A colorized photograph of a lake in New York City's Central Park produced by Detroit Photographic Co. (ca. 1901).
Detroit Publishing Co./Library of Congress
art history / culture

In Living Color: The Forgotten 19th-Century Photo Technology That Romanticized America

People without the means to visit America's wonders could finally picture it for themselves.
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Of course, transforming Jackson’s black-and-white negatives into color Photochroms presented a challenge to the printing technicians in Detroit who, like most people, had never been to places like the Grand Canyon. How were they to know which shades of red, yellow, and blue belonged in a photograph of, say, the famous view of the canyon from O’Neill’s Point? Until then, the only images they might have seen would have been in black-and-white.

Fortunately, Jackson was not only an accomplished photographer, but a skilled painter, too. “Jackson did some watercolors when he was in the field,” says Arqué. “He always took his color box with him, and he made many sketches in color when he was shooting his photos. So the technicians in Detroit actually used many of Jackson’s sketches to get the colors right.”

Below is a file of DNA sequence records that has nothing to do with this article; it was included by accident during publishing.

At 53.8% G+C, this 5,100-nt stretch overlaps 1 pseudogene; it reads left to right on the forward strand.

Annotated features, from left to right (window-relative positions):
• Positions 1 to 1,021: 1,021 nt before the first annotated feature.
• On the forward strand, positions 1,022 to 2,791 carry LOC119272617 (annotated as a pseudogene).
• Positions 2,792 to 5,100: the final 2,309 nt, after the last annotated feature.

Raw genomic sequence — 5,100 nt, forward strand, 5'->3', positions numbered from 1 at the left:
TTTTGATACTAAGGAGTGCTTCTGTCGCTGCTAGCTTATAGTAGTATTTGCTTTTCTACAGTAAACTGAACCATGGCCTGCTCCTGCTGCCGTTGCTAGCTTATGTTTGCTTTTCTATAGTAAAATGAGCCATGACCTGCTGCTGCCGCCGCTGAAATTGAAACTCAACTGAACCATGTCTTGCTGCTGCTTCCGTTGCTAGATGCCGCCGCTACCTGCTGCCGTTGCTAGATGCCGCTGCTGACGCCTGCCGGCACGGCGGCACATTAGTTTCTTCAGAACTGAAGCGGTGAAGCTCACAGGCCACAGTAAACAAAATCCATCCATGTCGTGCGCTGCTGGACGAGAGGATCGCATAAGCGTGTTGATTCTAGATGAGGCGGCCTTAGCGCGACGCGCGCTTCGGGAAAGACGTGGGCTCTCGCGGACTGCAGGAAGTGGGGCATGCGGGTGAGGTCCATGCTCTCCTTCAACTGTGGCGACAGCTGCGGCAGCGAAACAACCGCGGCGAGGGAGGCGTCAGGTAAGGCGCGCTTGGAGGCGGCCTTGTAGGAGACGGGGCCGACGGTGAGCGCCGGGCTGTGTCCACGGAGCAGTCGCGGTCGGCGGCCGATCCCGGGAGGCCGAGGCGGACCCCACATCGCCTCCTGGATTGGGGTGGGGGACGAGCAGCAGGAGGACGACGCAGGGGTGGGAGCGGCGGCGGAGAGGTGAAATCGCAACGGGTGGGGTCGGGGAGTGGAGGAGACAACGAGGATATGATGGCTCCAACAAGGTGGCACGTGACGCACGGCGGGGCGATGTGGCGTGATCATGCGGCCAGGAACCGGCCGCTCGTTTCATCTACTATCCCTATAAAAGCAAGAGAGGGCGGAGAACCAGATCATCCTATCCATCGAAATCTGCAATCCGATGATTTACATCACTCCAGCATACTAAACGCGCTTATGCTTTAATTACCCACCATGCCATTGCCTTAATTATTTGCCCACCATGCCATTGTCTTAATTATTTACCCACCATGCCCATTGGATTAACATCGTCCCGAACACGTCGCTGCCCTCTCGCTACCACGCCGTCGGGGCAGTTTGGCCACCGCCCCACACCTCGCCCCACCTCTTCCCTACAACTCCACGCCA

To get their story on the places depicted in American Odyssey right, Walter and Arqué had to brush up on their U.S. history since they both live in France and Arqué has only been to New York and Minneapolis, which is the home of The American Photochrom Archive. “I had to go back to my youth when I was a student and learn all about American history again,” admits Arqué. “It was like rediscovering the face of America. Every Photochrom had a story behind it, and sometimes it seemed like the people were going to jump right out of the photos. For me, they became living images from a place where time has not passed, even though, of course, in reality it had. That’s the poetry of the Photochroms, this double vision.”

In some cases, those stories were simply to explain some of the book’s more curious images, such as the shots of passengers crowded onto an open-air car of the Mt. Lowe Railway as it races around a vertiginous track—the electrified train was one of the biggest tourist attractions in Southern California prior to World War II. In other cases, Arqué found herself moved by some of the reporting of the day, particularly in the Photochroms of New York City, which naturally include photographs of landmarks like the Statue of Liberty but also the city’s tenements. 
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